Museums, here are the strict rules suggested by the Scientific Technical Committee to reopen them

Mandatory face masks, one-meter distance, one-way paths. Here are the strict rules suggested by the Scientific Technical Committee to reopen museums.

During meetings held at the headquarters of the Department of Civil Defense on May 4, 5 and 6, the Technical-Scientific Committee (STC) for the Covid-19 coronavirus emergency issued guidelines for the reopening of museums: in the coming days they will be scrutinized by the government, which will decide whether and how to apply them. Let’s look at them in detail.

Meanwhile, the minutes of the meetings specify that “in relation to the requests received from the Ministry of Cultural Heritage and Activities and Tourism (MiBACT) about the actions and methods for reopening museums and other places of culture to the public, the CTS confirms that theadoption of measures dicontainment of the epidemic contagion from SARS-CoV-2 must take place according to the principles of gradualness and progressiveness so as to allow for the verification of their sustainability.” The indications of the CTS, the document goes on to say, “are of a general nature to ensure the coherence of the measures essential to the containment of the epidemic, referring to the bodies in charge and the competent authorities the declination of specific implementation indications.”

Here, then, is what the committee prescribes. Reopenings, meanwhile, will be differentiated on the basis of the type of museum (outdoor site, site in confined premises, hybrid site), size and concentration of visitor flows. Specifically, the measures for museums with more than 100,000 visitors a year will be more stringent than those for smaller museums. Here are the ones that apply to all: management of entrances and exits (“Visits,” the document says, “should be contingent in terms of numbers and time slots, in the sense that opening and closing times should be provided that do not aggravate mobility in relation to commuting,” for example overlapping with peak hours, and it is necessary also to provide for connections with the institutions involved in mobility plans); compulsory masking for visitors throughout the visit; proper management of common spaces (“the spaces devoted to refreshment and commercial services dedicated to merchandising, book sales, etc.”); and the use of the museum’s facilities., should be restricted in analogy to the general rules provided for commerce, i.e., always guaranteeing the presence within them of a limited number of users proportional to the size of the premises," if it is decided to reopen them); use of signage to enforce a physical distance of at least 1 meter, including at ticket offices and information counters, in stores and at theoutside sites; provide one-way routes; regulate toilets so that access is always spaced out; frequent hand washing in the manner recommended by the World Health Organization and the Ministry of Health; ensuring daily cleaning of rooms, workstations, and common areas by paying special attention to frequently used contact surfaces; placement of hand sanitizing dispensers; limiting use of touch screens; limiting cash payments; avoiding lines at ticket counters by encouraging ticket purchases through apps and websites; avoiding the use of audio guides, especially “at an early stage,” and if not, providing sanitization after each use; preparing digital guides and materials instead of paper; providing information materials on sanitation; and using videos on measures to follow at sites.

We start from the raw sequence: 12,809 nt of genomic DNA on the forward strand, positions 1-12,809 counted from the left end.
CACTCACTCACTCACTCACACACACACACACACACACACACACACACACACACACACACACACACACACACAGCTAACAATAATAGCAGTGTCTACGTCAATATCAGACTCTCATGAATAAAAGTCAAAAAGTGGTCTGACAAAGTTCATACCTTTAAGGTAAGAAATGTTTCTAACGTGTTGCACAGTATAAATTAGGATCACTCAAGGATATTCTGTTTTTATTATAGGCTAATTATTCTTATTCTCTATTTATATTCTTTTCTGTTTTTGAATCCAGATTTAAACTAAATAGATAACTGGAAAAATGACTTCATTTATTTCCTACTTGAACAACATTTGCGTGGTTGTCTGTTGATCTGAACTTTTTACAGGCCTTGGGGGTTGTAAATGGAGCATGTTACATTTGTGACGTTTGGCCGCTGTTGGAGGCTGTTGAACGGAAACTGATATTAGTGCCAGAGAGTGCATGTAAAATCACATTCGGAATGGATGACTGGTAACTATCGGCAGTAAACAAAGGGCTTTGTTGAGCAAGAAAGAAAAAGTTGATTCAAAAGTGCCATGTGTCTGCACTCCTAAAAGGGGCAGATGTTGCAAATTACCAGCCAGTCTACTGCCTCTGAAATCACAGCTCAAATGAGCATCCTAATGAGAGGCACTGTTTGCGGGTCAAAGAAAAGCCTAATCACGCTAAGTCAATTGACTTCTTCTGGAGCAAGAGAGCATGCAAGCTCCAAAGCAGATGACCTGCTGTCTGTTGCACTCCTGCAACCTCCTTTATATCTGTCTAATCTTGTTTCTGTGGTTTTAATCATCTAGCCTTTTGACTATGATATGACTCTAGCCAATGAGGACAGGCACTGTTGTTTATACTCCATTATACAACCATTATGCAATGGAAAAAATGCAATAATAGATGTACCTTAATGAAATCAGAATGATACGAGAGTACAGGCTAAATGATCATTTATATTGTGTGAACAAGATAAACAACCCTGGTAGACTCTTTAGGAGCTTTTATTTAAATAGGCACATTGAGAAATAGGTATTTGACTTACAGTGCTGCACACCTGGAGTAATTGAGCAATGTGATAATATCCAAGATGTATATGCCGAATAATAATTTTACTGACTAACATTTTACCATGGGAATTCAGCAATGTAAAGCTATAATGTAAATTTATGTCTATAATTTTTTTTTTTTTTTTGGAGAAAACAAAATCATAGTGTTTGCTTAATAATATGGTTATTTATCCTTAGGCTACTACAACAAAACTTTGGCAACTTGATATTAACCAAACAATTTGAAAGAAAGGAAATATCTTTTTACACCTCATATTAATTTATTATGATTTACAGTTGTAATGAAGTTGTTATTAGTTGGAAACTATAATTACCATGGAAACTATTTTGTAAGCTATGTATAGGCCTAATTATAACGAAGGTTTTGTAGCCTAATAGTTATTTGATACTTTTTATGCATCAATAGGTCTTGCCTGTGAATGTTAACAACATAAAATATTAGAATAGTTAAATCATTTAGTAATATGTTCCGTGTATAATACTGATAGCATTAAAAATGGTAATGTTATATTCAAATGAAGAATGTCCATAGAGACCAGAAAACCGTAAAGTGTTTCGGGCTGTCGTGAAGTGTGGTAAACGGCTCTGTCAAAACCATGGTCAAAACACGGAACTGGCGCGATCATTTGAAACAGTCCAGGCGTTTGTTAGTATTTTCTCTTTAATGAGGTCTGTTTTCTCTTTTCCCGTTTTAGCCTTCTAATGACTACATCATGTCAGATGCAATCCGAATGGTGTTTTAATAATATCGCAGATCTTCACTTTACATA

Regarding large museums (above 100,000 visitors per year), the document explains that “there are particular critical issues not only regarding the risk of aggregation, but also in relation to the impacts on overall mobility and transportation that require systemic measures. These measures imply synergistic actions with the involvement of all the institutions involved and in any case require cautious evaluations regarding the progressiveness of the actions in view of the great complexities they imply. It is therefore appropriate to develop specific plans that provide for contingency also in view of the size and type of the site with regard to sustainable reception.”

Regarding workers, the CTS prescribes mandatory face masks for those who are in contact with the public or other workers; the continuation of smart working; constant checks on the health status of staff by ensuring appropriate screenings, and giving precise indications on health and safety-related procedures, including spacing rules, and protective equipment to be provided to staff, especially supervisory staff (both internal and private) and/or visitors, as will be indicated by the competent bodies.

Finally, the CTS suggests reopening gradually by giving priority to museums that have never experienced high attendance in 2018 and 2019. “The gradualness of reopenings,” the section on museums in the report concludes, “also allows the verification of the sustainability of the measures for the overall containment of the epidemic by referring back to what has already been said in the general premise.”

Pictured: Borghese Gallery, the Apollo and Daphne room. Ph. Credit Francesco Bini

Museums, here are the strict rules suggested by the Scientific Technical Committee to reopen them
Museums, here are the strict rules suggested by the Scientific Technical Committee to reopen them

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